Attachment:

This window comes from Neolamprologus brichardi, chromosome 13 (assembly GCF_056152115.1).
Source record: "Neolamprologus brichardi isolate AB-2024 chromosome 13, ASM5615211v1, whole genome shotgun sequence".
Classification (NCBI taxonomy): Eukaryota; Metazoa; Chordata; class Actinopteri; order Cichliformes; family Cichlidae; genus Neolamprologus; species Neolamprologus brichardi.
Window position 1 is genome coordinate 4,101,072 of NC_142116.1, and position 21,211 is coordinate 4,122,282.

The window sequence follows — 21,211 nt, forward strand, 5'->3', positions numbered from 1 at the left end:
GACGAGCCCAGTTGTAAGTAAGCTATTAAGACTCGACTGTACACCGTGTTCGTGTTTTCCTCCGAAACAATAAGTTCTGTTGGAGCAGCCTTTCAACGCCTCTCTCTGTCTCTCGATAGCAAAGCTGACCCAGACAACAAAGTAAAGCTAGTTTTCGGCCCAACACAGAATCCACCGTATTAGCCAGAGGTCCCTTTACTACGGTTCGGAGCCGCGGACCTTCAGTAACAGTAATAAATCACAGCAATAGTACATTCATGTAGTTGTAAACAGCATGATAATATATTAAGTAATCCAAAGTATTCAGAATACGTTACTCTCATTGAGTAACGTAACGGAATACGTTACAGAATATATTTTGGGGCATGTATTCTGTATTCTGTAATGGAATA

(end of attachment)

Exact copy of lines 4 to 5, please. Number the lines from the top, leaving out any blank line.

Window position 1 is genome coordinate 4,101,072 of NC_142116.1, and position 21,211 is coordinate 4,122,282.

The window sequence follows — 21,211 nt, forward strand, 5'->3', positions numbered from 1 at the left end: